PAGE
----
‘Although text still dominates at the moment, it is possible that it might come to be superseded by image, audio, or even ideogram as the medium of choice.’
Anxiety or opportunity? The Transliteracies conference, held in June 2005 at the birthplace of the Voice of the Shuttle Humanities web-resource (1), dared to stare directly into the future of reading in the digital age and, to its credit, did not blink once. In this article I will describe the issues impacting on reading today, summarise the conference’s deliberations, and outline some ideas for how we might address these opportunities in the UK. My recommendations are also informed by the AHRC’s seminar on E–Publishing in the Arts and Humanities, held in London in May 2005 (2).
The Transliteracies Conference was convened by Alan Liu (3), Professor of English at the University of California at Santa Barbara (UCSB) and founder of the Voice of the Shuttle in late 1994 at a time when his research into the potential of the internet ‘spilled over into the creation of courses, a Web–authoring collective, and a how–to manual titled The Ultrabasic Guide to the Internet for Humanities Users at UCSB (4)- all inspired by the fact that, like the self-aware computer at the end of William Gibson's Neuromancer, I felt rather lonely online.'
Well, he is certainly not lonely now. According to Nielsen//NetRatings’ July 2005 estimate (5), the digital media universe stands at 457,605,522 people. Since the web is still primarily a textual medium it would be reasonable to assume that most of these users can read their own language and many of them can probably read English as well. Far from the web reducing the number of readers, it is giving text the biggest boost since Gutenberg. Unfortunately for some, however, this new literacy is not about reading fixed type, but about reading on fluid and varied platforms – blogs, email, hypertext and, soon, digital paper and all kinds of mobile media in buildings, vehicles, and supermarket aisles. Although text still dominates at the moment, it is possible that it might come to be superseded by image, audio, or even ideogram as the medium of choice. Hence ‘transliteracy’ – literacy across media. Consider, for example, the challenges faced by web developers working in China:
Chinese uses thousands of ideograms. On a computer, they usually are written by typing words phonetically in Roman letters, then using special software to convert them to characters. Making things even more complex, the mainland’s communist leaders simplified many characters after the 949 revolution, while Taiwan, Hong Kong, Singapore and other societies use the old system. So a search engine must sift through twice as many characters. And Chinese is written without spaces between words, making it hard for a machine to figure out where one ends and the next begins. Then there are the quirks of a writing system with a vast literary history, billion modern users and pressure to keep up with technology and international commerce. Baidu.com’s advertising notes that Chinese has 38 ways to say ‘I’ (6).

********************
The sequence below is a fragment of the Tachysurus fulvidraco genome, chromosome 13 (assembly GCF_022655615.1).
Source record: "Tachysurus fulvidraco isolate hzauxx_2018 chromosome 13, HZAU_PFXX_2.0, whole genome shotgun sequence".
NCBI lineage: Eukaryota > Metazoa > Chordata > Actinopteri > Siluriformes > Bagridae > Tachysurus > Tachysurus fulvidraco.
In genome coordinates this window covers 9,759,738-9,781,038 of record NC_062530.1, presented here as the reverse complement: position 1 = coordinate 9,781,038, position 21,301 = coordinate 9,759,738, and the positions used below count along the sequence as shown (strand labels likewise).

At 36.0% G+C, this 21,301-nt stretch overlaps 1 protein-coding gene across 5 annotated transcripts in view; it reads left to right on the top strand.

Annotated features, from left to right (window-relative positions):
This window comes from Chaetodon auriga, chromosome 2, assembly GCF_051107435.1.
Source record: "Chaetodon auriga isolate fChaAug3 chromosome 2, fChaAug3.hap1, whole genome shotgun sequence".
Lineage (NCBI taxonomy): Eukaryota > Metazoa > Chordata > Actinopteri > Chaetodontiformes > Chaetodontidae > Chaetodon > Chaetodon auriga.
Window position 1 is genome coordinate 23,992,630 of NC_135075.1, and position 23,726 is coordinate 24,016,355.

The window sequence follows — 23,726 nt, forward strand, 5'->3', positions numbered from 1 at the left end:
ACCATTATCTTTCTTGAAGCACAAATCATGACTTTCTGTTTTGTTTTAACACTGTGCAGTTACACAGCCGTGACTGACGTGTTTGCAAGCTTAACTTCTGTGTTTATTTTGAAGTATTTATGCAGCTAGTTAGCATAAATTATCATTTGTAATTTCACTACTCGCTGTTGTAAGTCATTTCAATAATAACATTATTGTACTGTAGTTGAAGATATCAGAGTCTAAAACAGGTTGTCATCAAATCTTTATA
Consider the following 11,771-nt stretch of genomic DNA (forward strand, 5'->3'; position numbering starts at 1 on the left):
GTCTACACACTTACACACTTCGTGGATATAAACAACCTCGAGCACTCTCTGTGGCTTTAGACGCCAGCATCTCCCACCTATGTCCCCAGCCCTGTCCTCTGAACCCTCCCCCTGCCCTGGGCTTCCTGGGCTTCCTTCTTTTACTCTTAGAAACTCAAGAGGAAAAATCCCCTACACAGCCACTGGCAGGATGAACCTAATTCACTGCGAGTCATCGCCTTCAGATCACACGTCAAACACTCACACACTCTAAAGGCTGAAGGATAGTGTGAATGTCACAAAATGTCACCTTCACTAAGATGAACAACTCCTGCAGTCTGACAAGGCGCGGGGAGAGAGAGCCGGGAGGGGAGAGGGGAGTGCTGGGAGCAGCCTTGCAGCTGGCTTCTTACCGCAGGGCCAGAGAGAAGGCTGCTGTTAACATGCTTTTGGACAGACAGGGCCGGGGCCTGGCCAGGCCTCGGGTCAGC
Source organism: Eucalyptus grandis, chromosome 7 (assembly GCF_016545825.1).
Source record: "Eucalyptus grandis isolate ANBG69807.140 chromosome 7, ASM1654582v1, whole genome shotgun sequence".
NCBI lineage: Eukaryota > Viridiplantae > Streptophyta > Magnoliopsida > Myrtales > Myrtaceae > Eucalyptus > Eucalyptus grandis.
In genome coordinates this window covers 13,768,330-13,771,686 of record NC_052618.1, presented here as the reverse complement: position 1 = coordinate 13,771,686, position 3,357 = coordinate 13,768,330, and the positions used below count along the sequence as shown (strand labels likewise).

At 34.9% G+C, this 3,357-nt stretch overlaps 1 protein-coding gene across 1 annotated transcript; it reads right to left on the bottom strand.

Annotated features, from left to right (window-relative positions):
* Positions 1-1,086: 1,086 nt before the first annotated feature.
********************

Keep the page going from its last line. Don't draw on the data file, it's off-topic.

Western worries about the impact of txt msgs seem petty compared with that. However it is not just a question of format. Thanks to the widespread adoption of virtual learning environments in academia, many colleagues have mastered the art of creating online content, but the real challenge is what you do with it. Much of the discussion at Transliteracies was about exactly this – the growth of social software and its impact on interactivity and collaboration. This issue has not really hit the UK yet but it is on its way, so just as we get used to writing online modules, along come blogs, wikis, Flickr and del.icio.us, all woven together by RSS. What are these exotica? The following notes are adapted from Wikipedia (7), whose anarchic liberalism itself creates yet another challenge:
Wikipedia: A web-based, multi-language, free-content encyclopedia written collaboratively by volunteers and sponsored by the non-profit Wikimedia Foundation. In recent years its philosophy of openness has attracted insults and devotion in equal parts. http://www.wikipedia.org
Blog: A web–based publication consisting primarily of periodic articles (normally in reverse chronological order). May be individual or collaborative. Example: Romantic Circles http://www.rc.umd.edu/blog/ See also vlogs (video blogs)
Wiki: A web application that allows users to add content, as on an Internet forum, but also allows anyone to edit the content. Example: WikiNews http://en.wikinews.org/
Flickr: A digital photo sharing website widely used by bloggers as a photo repository. http://www.flickr.com
del.icio.us: A social software web service for storing and sharing web bookmarks via a method of tagging them with keywords. The result is an organic and ever-growing lacework of shared and interconnected tags. http://del.icio.us/
aggregator: An easy-to-read webpage or application which subscribes to sites which have RSS (8) feeds such as blogs, some websites and mailing lists, and other services, and provides alerts when they are updated. Instead of using bookmarks and mailing lists individually, the user can collect them all in one page for ease of use. Especially good for news and blogs. Example: http://www.bloglines. com/
All of the above combine to create an evolving knowledge network of unprecedented reach. As Dan Gillmor wrote recently in The Financial Times, the networks supported by wikis and blogs are now ‘a key part of a growing, complex global conversation’ (9). They are also increasingly part of the academic conversation because they fit very well into pedagogical traditions of information- sharing. The Transliteracies project has set out to understand this evolving process from the point of view of the reader.
Transliteracies (10) is a collaborative research project involving several campuses of the University of California which was recently awarded a five year grant to conduct research into the technological, social, and cultural practices of online reading. It arose out of UCSB’s earlier Digital Cultures project, which sponsored the June event (11), the first in a series. The conference set out to examine how people today are reading in digital, networked environments. Speakers included a number of researchers who have worked both in literature and in new media – Alan Liu, Jerome McGann, J.Hillis Miller, Leah Price, Bill Warner and others – plus key West Coast computing innovators including Curtis Wong, Group Manager of Microsoft Next Media Research Group, John Seely Brown, former Chief Scientist of the Xerox Corporation, and Anne Balsamo, Director of the Institute of Multimedia Literacy at the University of Southern California.